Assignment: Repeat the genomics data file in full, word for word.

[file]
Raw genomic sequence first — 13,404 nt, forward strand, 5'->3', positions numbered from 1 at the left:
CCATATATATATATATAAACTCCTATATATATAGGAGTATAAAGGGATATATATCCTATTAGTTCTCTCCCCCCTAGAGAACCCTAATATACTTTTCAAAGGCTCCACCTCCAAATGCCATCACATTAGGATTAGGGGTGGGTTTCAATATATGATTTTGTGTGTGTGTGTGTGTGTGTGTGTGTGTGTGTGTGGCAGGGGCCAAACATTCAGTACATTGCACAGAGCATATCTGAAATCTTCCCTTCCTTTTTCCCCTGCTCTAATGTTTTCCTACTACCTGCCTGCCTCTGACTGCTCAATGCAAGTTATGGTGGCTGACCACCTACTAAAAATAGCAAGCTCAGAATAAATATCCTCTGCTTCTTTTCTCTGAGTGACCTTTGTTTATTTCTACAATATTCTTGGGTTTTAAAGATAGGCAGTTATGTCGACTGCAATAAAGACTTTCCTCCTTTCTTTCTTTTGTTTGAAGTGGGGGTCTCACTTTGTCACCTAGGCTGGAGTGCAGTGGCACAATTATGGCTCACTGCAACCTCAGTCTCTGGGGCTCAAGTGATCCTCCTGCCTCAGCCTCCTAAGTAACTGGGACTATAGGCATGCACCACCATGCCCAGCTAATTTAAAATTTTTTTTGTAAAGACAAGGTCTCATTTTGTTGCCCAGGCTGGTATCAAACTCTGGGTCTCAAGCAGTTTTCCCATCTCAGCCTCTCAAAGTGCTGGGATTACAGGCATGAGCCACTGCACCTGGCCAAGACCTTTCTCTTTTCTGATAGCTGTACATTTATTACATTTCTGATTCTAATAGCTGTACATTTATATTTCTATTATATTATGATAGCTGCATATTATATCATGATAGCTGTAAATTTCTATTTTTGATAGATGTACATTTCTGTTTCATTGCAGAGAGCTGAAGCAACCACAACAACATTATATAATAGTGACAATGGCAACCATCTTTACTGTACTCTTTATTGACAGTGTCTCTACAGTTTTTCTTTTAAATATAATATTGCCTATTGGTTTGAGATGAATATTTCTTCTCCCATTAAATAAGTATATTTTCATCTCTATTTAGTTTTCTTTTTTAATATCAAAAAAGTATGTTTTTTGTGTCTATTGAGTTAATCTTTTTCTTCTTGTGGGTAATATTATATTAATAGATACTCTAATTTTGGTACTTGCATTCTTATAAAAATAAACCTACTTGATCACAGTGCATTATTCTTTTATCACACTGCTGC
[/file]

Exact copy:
Raw genomic sequence first — 13,404 nt, forward strand, 5'->3', positions numbered from 1 at the left:
CCATATATATATATATAAACTCCTATATATATAGGAGTATAAAGGGATATATATCCTATTAGTTCTCTCCCCCCTAGAGAACCCTAATATACTTTTCAAAGGCTCCACCTCCAAATGCCATCACATTAGGATTAGGGGTGGGTTTCAATATATGATTTTGTGTGTGTGTGTGTGTGTGTGTGTGTGTGTGTGTGGCAGGGGCCAAACATTCAGTACATTGCACAGAGCATATCTGAAATCTTCCCTTCCTTTTTCCCCTGCTCTAATGTTTTCCTACTACCTGCCTGCCTCTGACTGCTCAATGCAAGTTATGGTGGCTGACCACCTACTAAAAATAGCAAGCTCAGAATAAATATCCTCTGCTTCTTTTCTCTGAGTGACCTTTGTTTATTTCTACAATATTCTTGGGTTTTAAAGATAGGCAGTTATGTCGACTGCAATAAAGACTTTCCTCCTTTCTTTCTTTTGTTTGAAGTGGGGGTCTCACTTTGTCACCTAGGCTGGAGTGCAGTGGCACAATTATGGCTCACTGCAACCTCAGTCTCTGGGGCTCAAGTGATCCTCCTGCCTCAGCCTCCTAAGTAACTGGGACTATAGGCATGCACCACCATGCCCAGCTAATTTAAAATTTTTTTTGTAAAGACAAGGTCTCATTTTGTTGCCCAGGCTGGTATCAAACTCTGGGTCTCAAGCAGTTTTCCCATCTCAGCCTCTCAAAGTGCTGGGATTACAGGCATGAGCCACTGCACCTGGCCAAGACCTTTCTCTTTTCTGATAGCTGTACATTTATTACATTTCTGATTCTAATAGCTGTACATTTATATTTCTATTATATTATGATAGCTGCATATTATATCATGATAGCTGTAAATTTCTATTTTTGATAGATGTACATTTCTGTTTCATTGCAGAGAGCTGAAGCAACCACAACAACATTATATAATAGTGACAATGGCAACCATCTTTACTGTACTCTTTATTGACAGTGTCTCTACAGTTTTTCTTTTAAATATAATATTGCCTATTGGTTTGAGATGAATATTTCTTCTCCCATTAAATAAGTATATTTTCATCTCTATTTAGTTTTCTTTTTTAATATCAAAAAAGTATGTTTTTTGTGTCTATTGAGTTAATCTTTTTCTTCTTGTGGGTAATATTATATTAATAGATACTCTAATTTTGGTACTTGCATTCTTATAAAAATAAACCTACTTGATCACAGTGCATTATTCTTTTATCACACTGCTGC